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The 5 Step Guide to Launching a Size-Inclusive Brand

The 5 Step Guide to Launching a Size-Inclusive Brand

Body positivity has become a significant trend with online clothing startups, with inspiring brands like Chromat, Universal Standard, and Sela Fit at the forefront. As you find yourself considering if your brand should join the movement, there are a few crucial elements to consider first.

Much like the backlash received by the greenwashing movement, size inclusivity has received similar criticism. Why? Well, like how brands simply can’t just say they’re sustainable, they also can’t merely claim to be size-inclusive: They actually have to do it. Our 5 step guide to launching size-inclusive clothing startups explores just what it takes.

Step 1: Plan, Prepare, and Get Organized

When it comes to size inclusivity, the first mistake most online clothing startups make is underestimating the planning and preparation involved.

When we say it’s not as easy as just adding extra fabric, we’re hinting at the complexity of sizes and a completely different grading system. Adding a size XL or XXL doesn’t quite cut it. It’s not the same as moving from a size medium to a size large, and just increasing inches across the size grading. Beyond a size XL, the fact is that women’s bodies change, and proportionality changes with larger size ranges. So, it’s important that your brand considers a totally different shape and form; adding inches isn’t going to do the larger sizes any justice.

Successful clothing startups within the body-positive space must commit to spending time on product development and extensive testing—this includes planning ahead for multiple rounds of sampling, time for trying on garments, as well as organizing a range of fit models that involve different body types and proportions to make sure the designs truly work.

This leads to the next, and arguably the most critical, step to launching a size-inclusive brand.

Step 2: Understand Your Budget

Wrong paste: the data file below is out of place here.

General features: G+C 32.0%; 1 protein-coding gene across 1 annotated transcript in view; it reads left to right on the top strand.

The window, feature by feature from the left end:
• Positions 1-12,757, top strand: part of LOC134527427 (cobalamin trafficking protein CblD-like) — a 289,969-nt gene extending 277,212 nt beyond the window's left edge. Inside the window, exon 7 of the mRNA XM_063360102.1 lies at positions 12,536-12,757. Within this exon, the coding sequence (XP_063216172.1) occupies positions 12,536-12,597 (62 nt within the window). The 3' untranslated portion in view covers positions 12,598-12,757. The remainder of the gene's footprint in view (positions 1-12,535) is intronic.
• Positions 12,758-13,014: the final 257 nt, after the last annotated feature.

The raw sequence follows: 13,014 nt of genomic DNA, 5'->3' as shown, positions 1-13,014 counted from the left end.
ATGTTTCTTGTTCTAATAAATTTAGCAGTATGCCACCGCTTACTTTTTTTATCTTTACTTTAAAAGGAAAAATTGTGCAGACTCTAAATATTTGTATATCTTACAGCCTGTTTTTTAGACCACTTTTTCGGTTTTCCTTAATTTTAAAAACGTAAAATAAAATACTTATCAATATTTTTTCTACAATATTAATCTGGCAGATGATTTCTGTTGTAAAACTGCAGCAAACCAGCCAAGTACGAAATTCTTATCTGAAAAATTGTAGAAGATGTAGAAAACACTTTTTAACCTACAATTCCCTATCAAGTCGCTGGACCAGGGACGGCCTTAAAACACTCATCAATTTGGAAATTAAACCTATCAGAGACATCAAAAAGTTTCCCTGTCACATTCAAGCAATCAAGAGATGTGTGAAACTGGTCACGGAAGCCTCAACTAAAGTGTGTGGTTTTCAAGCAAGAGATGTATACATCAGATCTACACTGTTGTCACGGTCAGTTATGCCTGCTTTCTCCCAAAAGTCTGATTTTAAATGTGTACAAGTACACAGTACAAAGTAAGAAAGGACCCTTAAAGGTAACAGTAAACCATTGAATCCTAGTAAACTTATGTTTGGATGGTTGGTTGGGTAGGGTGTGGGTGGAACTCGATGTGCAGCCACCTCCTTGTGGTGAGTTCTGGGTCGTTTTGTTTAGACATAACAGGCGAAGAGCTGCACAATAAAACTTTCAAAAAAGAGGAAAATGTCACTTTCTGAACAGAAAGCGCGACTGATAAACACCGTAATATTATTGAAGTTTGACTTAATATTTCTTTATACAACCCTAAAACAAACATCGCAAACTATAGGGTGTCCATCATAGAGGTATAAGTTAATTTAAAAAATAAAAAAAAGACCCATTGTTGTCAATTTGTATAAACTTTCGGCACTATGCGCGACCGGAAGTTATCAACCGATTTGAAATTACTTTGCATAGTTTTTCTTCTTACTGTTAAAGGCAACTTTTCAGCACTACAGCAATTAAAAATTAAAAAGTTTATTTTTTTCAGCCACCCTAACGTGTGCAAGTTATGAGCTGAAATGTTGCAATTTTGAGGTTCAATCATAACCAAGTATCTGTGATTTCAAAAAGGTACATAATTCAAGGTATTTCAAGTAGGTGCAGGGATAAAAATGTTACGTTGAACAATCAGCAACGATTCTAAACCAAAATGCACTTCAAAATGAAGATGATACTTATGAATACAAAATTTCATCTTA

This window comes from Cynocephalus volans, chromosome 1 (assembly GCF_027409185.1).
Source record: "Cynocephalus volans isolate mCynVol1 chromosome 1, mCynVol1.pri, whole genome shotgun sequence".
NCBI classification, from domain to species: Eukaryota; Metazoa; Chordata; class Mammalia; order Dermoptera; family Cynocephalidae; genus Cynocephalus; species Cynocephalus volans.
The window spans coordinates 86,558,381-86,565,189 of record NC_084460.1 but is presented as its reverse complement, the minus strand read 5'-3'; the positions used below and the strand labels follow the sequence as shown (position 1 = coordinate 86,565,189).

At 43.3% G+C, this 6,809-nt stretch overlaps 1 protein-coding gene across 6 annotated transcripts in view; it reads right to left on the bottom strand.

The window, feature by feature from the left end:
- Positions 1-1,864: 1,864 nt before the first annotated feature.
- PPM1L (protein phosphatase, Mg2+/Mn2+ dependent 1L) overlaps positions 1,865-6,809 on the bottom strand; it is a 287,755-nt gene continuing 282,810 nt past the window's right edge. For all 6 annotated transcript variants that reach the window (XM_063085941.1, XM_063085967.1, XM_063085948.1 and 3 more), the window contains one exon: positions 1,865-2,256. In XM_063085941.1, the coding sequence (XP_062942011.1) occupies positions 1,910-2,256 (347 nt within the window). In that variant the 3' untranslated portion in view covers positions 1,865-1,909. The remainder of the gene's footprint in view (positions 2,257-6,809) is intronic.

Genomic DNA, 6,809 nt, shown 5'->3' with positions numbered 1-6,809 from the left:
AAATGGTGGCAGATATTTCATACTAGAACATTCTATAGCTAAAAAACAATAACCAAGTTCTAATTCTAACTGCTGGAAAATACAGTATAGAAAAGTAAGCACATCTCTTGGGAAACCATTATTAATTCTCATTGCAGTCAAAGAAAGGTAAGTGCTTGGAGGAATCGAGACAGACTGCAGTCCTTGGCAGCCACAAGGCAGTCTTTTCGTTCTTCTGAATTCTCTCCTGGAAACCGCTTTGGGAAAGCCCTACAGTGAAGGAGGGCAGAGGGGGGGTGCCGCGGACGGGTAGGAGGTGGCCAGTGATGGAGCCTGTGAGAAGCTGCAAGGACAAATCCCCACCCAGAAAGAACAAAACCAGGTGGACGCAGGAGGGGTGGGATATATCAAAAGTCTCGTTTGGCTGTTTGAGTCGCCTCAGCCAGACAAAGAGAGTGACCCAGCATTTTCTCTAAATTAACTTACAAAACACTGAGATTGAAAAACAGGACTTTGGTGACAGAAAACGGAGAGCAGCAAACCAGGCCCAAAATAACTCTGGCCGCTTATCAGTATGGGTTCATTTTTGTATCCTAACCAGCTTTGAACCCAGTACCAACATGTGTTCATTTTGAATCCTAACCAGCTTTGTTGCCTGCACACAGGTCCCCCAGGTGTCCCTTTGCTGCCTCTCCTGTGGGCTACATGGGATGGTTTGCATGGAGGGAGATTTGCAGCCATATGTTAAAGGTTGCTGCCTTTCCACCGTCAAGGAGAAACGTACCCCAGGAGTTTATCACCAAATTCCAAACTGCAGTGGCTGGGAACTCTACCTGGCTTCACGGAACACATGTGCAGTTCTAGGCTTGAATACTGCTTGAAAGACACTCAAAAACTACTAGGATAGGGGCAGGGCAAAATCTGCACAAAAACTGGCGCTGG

As you explore the possibility of building a body-positive collection and see if it’s right for you as a small or emerging market business, you also need to ask yourself: What kind of financial resources will I need to invest in this endeavor?

In addition to an investment in new size grading, patterns, and samples, you’ll also need to understand what it’s going to look like from a margin standpoint as you plan yardage for materials and the manufacturing process. There will likely be extra product cycles and the additional cost of hiring models and holding editorial shoots. As the collection grows, these should be prominent budget line items for clothing startups.

Lastly, just because it costs more money to make the garments, it doesn’t necessarily mean that online clothing startups can charge their customers more to buy them. As you take a look at profitability and margins, it’s essential to understand that with this type of investment, successful clothing startups must plan for a lower margin and profitability, and accept that as a cost incurred to expand market horizons.

So, before moving forward, make sure to ask: Do I have the extra budget? If the answer is no, then it’s time to find a strategic partnership.

Step 3. Consider a Collaboration

While the urge to support the body positivity movement and create a body-positive ready-to-wear line is there, the timing won’t be right for all clothing startups.

Luckily, there’s another appealing option: Strategic partnerships. There are already many successful clothing startups that have launched in the body-positive fashion space, and partnering with an established brand is an excellent way to participate without the burden of financial investment.

A perfect example is Roadarte’s collaboration with Universal Standard. The two online clothing startups created a collection made for women of all sizes who inspire them creatively. While bringing recognition and revenue to both brands, this strategic partnership allowed Universal Standard the chance to embrace body-positive fashion and size inclusivity without having to undertake the financial endeavor all on their own. It’s exciting to see how their collection proved the viability of offering a diverse range of sizes with plenty of engagement and sales from shoppers.